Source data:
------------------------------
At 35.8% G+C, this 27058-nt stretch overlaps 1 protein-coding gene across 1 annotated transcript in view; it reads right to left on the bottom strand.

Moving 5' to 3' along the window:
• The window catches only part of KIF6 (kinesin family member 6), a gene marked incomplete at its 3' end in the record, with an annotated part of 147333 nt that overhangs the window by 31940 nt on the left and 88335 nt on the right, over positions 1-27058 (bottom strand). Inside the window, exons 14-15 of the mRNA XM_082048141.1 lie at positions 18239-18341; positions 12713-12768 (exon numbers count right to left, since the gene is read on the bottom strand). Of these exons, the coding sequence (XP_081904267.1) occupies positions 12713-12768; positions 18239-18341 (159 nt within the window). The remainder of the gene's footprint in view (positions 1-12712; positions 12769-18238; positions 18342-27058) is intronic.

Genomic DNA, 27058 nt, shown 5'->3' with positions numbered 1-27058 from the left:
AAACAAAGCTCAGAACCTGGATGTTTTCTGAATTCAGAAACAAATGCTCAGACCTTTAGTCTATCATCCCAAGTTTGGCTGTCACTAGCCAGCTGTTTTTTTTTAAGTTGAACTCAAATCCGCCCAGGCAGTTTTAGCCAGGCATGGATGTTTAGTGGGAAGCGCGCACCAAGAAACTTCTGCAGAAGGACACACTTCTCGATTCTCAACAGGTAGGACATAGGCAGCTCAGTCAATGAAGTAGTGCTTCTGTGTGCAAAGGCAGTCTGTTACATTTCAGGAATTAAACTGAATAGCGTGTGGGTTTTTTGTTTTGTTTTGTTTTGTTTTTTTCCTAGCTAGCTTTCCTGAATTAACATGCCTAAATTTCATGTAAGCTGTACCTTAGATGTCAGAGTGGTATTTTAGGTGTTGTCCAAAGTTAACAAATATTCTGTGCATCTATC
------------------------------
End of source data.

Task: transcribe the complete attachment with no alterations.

At 35.8% G+C, this 27058-nt stretch overlaps 1 protein-coding gene across 1 annotated transcript in view; it reads right to left on the bottom strand.

Moving 5' to 3' along the window:
• The window catches only part of KIF6 (kinesin family member 6), a gene marked incomplete at its 3' end in the record, with an annotated part of 147333 nt that overhangs the window by 31940 nt on the left and 88335 nt on the right, over positions 1-27058 (bottom strand). Inside the window, exons 14-15 of the mRNA XM_082048141.1 lie at positions 18239-18341; positions 12713-12768 (exon numbers count right to left, since the gene is read on the bottom strand). Of these exons, the coding sequence (XP_081904267.1) occupies positions 12713-12768; positions 18239-18341 (159 nt within the window). The remainder of the gene's footprint in view (positions 1-12712; positions 12769-18238; positions 18342-27058) is intronic.

Genomic DNA, 27058 nt, shown 5'->3' with positions numbered 1-27058 from the left:
AAACAAAGCTCAGAACCTGGATGTTTTCTGAATTCAGAAACAAATGCTCAGACCTTTAGTCTATCATCCCAAGTTTGGCTGTCACTAGCCAGCTGTTTTTTTTTAAGTTGAACTCAAATCCGCCCAGGCAGTTTTAGCCAGGCATGGATGTTTAGTGGGAAGCGCGCACCAAGAAACTTCTGCAGAAGGACACACTTCTCGATTCTCAACAGGTAGGACATAGGCAGCTCAGTCAATGAAGTAGTGCTTCTGTGTGCAAAGGCAGTCTGTTACATTTCAGGAATTAAACTGAATAGCGTGTGGGTTTTTTGTTTTGTTTTGTTTTGTTTTTTTCCTAGCTAGCTTTCCTGAATTAACATGCCTAAATTTCATGTAAGCTGTACCTTAGATGTCAGAGTGGTATTTTAGGTGTTGTCCAAAGTTAACAAATATTCTGTGCATCTATC